FRUITY LESSONS

Activated - - NEWS - By Cur­tis Peter van Gorder Cur­tis Peter van Gorder is a scriptwriter and mime artist3 in Ger­many.

I was re­cently fas­ci­nated to read how sci­en­tists learned how to make more ef­fec­tive wa­ter­proof prod­ucts such as rain­coats and air­plane parts by study­ing the ridges on but­ter­fly wings. It struck me that I also could learn some­thing from na­ture, and I be­gan re­search­ing fruit trees.

I found that each kind of fruit tree has its own re­quire­ments for soil, mois­ture, sun­light, and pol­li­na­tor. It showed me that each project has to be stud­ied on its own mer­its to find out what works in each sit­u­a­tion. It be­hooves us to learn the lay of the land and study the sit­u­a­tion in the area where we are em­bark­ing on our project. That's why new com­pa­nies pay big bucks to con­sul­tants who can help them de­ter­mine what will work in the area they are ex­pand­ing into.

It takes pa­tience to get a har­vest—two to five years from seedling to fruit—and it takes about the same amount of time to es­tab­lish a new busi­ness. While the young fruit tree is grow­ing, it needs pro­tec­tion from dan­gers such as harm­ful in­sect pests, cli­mate ex­tremes, drought, flood­ing, and too much or too lit­tle sun­shine. The start of any­thing is the hard­est. In the early stages of any en­deavor, par­tic­u­lar care and at­ten­tion need to be given. But we can take heart, as things do get eas­ier as the “tree” grows and gets es­tab­lished.

Now on to the sexy sub­ject of pol­li­na­tion—plant re­pro­duc­tion. This is all about leav­ing a legacy for the next gen­er­a­tion—lunch for the next bunch. Most farm­ers bring in bees to do the job of spread­ing the pollen, but there are other in­sects and birds that do the job as well. We, like the flower blos­som, have to open to new op­por­tu­ni­ties. When the flower is just open­ing its bud, it has no as­sur­ance that it will ever be pol­li­nated, but it is ready when the chance comes. In spring, the fruit tree puts forth its blos­soms, in­spir­ing pic­nics, po­etry and song.

I found out there are two kinds of fruit trees—those that are self-pol­li­nat­ing (like apri­cots), and those that need an out­side pol­li­na­tor (like ap­ples). But even among

the self-pol­li­nat­ing kind, a sweeter and health­ier fruit can of­ten be ob­tained through pol­li­na­tion from an­other source. This could be ap­plied in the sense of get­ting help from oth­ers to make our project more fruit­ful. Those who try to do every­thing them­selves are soon worn out and frus­trated from the ef­fort. It takes a team to make most en­deav­ors ef­fec­tive.

Fruit grow­ers pay par­tic­u­lar at­ten­tion to this part of the grow­ing process by plant­ing com­pat­i­ble trees next to ones they want to pol­li­nate. Many grow­ers plant crabap­ple trees nearby as their pollen is ac­cepted by most ap­ple trees. The crabap­ple is it­self too bit­ter to eat, but it ren­ders the other trees in the neigh­bor­hood sweet. The ap­pli­ca­tion could be that good ideas and fruit­ful re­sults of­ten come from un­ex­pected sources or peo­ple—some­times the op­po­site from what you would ex­pect. Be ready for sur­prises!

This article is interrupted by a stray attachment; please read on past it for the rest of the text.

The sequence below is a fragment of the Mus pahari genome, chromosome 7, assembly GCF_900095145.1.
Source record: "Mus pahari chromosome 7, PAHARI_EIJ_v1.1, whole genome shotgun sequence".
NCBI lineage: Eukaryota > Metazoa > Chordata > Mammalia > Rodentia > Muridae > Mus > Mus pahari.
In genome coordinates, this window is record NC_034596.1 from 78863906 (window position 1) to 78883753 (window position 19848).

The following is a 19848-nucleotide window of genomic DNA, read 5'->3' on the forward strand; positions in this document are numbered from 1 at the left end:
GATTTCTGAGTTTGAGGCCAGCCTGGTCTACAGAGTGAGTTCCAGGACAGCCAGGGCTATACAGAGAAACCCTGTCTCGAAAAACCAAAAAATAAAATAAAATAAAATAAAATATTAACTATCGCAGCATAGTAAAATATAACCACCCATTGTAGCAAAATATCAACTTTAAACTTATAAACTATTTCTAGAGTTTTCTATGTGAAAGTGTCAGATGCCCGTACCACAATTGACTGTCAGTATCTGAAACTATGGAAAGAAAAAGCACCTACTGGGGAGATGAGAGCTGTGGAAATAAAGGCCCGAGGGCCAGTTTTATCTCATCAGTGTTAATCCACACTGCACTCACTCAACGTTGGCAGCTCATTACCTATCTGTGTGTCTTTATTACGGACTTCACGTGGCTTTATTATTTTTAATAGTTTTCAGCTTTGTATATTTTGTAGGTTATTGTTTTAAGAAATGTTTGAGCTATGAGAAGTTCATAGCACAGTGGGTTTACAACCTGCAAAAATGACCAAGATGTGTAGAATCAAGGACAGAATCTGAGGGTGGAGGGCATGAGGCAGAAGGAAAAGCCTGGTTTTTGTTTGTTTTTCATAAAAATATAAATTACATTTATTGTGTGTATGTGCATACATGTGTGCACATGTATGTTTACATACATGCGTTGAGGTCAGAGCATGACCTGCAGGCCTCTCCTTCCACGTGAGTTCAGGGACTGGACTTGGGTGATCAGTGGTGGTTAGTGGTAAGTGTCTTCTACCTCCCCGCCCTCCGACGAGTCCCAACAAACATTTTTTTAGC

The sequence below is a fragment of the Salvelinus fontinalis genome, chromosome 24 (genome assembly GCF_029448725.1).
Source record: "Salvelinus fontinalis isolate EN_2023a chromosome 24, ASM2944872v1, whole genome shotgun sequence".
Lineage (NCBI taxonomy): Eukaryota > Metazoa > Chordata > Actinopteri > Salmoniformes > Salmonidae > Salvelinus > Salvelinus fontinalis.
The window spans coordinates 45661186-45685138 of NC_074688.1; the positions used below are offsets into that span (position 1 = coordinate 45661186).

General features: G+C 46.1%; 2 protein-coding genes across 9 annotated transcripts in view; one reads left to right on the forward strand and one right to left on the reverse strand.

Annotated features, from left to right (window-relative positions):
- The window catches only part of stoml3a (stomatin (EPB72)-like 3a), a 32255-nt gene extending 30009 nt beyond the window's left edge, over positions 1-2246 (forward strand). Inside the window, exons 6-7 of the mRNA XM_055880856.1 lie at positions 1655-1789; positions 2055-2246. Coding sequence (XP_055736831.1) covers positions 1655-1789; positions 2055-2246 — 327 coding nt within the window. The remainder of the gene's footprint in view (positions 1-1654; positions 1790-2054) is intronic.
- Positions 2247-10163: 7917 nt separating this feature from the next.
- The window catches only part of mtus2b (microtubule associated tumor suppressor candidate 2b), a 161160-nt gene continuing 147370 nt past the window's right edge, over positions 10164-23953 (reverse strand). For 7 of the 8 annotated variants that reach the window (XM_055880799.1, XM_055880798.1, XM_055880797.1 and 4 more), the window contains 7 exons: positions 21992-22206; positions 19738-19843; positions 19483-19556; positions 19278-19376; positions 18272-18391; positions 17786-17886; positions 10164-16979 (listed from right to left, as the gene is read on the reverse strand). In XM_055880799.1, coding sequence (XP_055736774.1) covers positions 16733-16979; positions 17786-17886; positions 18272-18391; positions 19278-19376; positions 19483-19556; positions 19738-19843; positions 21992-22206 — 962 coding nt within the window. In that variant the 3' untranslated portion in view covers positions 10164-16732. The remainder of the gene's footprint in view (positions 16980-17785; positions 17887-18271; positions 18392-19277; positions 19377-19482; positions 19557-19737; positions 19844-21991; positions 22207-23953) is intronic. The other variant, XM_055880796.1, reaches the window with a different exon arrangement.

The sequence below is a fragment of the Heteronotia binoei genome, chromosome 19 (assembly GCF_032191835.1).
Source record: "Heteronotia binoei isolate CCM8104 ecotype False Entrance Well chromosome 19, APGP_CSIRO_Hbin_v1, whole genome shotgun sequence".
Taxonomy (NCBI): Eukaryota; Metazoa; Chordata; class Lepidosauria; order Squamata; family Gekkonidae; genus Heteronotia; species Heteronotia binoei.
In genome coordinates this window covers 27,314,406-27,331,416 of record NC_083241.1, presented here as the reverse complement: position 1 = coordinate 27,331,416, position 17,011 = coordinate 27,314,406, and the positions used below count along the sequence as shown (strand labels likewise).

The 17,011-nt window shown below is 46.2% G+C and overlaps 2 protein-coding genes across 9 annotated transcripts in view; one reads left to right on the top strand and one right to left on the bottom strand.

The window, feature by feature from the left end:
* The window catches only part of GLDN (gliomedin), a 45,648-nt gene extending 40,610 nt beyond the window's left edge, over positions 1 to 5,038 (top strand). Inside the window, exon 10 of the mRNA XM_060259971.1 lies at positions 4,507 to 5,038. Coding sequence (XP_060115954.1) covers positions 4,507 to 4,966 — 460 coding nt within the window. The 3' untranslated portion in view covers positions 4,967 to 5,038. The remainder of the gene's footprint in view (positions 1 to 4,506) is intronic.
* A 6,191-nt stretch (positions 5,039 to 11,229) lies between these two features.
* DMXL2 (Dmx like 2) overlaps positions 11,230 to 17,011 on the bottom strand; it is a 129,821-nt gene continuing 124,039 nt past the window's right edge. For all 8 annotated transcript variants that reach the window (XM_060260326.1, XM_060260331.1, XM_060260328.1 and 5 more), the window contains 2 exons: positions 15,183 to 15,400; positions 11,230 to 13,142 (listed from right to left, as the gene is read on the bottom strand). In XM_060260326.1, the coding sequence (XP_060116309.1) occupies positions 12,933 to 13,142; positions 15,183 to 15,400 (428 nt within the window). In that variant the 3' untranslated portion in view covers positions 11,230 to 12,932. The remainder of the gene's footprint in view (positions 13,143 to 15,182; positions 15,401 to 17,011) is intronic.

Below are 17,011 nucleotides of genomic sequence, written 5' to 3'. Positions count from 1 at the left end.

My el­derly Ja­panese neigh­bor asked me and a few friends to help him with his apri­cot trees. They were bud­ding and small fruits were ap­pear­ing. “When you see three buds com­ing out of a branch,” he in­structed, “pluck two and throw them away.” At the time, it seemed like a waste, but the re­sult was one large fruit in­stead of three small ones. That con­cept stuck with me. You can di­ver­sify too much. There's a lot to say for con­cen­trat­ing on your main goal.

To be re­ally fruit­ful, we need to be like a tree planted by the rivers of wa­ter that brings forth his fruit in his sea­son.1 We need to get our spir­i­tual nour­ish­ment from the source. If we were a mo­bile phone bat­tery, it would mean plug­ging into the power sup­ply to get recharged. If we were a grapevine, it would mean putting our roots down into the fer­tile earth. As peo­ple, we need to draw strength and spir­i­tual sus­te­nance from our source—our Cre­ator. We do this through tak­ing time read­ing and med­i­tat­ing on His Word and through prayer. We then be­gin to bear the fruits of the Spirit, which are love, joy, peace, long­suf­fer­ing, kind­ness, good­ness, faith­ful­ness, gen­tle­ness, and self-con­trol,2 which make us truly ef­fec­tive in our en­deav­ors.

Blessed is the one who does not walk in step with the wicked or stand in the way that sin­ners take or sit in the com­pany of mock­ers, but whose de­light is in the law of the Lord, and who med­i­tates on his law day and night. That per­son is like a tree planted by streams of wa­ter, which yields its fruit in sea­son and whose leaf does not wither— what­ever they do pros­pers. Not so the wicked! They are like chaff that the wind blows away. There­fore the wicked will not stand in the judg­ment, nor sin­ners in the assem­bly of the righ­teous. For the Lord watches over the way of the righ­teous, but the way of the wicked leads to de­struc­tion.

—Psalm 1 NIV

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